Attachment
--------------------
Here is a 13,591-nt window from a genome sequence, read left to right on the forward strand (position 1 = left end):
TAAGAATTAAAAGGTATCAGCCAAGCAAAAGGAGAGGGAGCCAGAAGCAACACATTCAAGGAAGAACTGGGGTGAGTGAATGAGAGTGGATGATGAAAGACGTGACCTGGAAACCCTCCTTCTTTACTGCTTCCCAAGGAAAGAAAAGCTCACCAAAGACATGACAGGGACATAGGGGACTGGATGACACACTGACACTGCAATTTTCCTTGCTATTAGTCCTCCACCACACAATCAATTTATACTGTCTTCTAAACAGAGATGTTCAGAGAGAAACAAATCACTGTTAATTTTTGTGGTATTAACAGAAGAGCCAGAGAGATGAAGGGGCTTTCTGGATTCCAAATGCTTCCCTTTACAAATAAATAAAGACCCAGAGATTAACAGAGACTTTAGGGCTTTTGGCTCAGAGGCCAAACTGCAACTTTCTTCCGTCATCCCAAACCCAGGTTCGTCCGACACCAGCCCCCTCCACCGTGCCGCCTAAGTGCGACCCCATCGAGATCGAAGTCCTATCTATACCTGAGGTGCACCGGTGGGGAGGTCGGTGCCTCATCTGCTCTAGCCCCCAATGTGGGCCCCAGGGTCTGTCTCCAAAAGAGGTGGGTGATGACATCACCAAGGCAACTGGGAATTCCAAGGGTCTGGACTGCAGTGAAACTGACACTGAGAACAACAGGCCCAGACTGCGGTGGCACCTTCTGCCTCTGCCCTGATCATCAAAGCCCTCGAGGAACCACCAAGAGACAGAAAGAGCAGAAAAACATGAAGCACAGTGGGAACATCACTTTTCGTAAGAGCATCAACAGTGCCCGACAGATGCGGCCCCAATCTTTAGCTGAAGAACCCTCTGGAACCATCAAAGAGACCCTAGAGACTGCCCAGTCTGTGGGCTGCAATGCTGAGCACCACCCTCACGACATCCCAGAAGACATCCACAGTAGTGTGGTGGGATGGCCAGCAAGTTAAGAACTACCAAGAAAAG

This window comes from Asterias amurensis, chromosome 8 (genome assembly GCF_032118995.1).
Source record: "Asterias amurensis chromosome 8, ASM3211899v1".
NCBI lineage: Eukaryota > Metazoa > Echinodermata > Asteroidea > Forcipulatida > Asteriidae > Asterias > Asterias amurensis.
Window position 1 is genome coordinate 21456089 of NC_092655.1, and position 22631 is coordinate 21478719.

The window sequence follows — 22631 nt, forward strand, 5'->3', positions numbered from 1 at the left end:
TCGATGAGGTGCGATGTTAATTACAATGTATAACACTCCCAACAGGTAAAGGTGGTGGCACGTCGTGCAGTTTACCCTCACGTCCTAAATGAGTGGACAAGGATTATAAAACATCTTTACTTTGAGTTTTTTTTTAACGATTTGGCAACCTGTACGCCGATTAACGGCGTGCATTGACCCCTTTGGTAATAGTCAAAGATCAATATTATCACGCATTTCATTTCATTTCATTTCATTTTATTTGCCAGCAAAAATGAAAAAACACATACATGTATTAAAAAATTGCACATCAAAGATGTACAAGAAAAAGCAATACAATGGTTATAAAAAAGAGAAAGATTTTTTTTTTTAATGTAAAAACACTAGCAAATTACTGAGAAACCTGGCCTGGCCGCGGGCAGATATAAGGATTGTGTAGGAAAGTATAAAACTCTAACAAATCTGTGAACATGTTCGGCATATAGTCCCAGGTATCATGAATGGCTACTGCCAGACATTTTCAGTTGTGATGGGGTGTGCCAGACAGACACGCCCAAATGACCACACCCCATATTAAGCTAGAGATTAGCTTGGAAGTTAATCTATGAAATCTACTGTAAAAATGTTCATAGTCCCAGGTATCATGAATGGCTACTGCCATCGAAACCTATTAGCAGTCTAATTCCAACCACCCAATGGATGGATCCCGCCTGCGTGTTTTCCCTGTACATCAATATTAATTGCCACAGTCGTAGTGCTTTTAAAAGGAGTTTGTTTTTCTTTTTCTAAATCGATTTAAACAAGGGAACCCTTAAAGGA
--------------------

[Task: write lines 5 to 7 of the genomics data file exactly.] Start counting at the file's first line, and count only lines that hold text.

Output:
NCBI lineage: Eukaryota > Metazoa > Echinodermata > Asteroidea > Forcipulatida > Asteriidae > Asterias > Asterias amurensis.
Window position 1 is genome coordinate 21456089 of NC_092655.1, and position 22631 is coordinate 21478719.

The window sequence follows — 22631 nt, forward strand, 5'->3', positions numbered from 1 at the left end: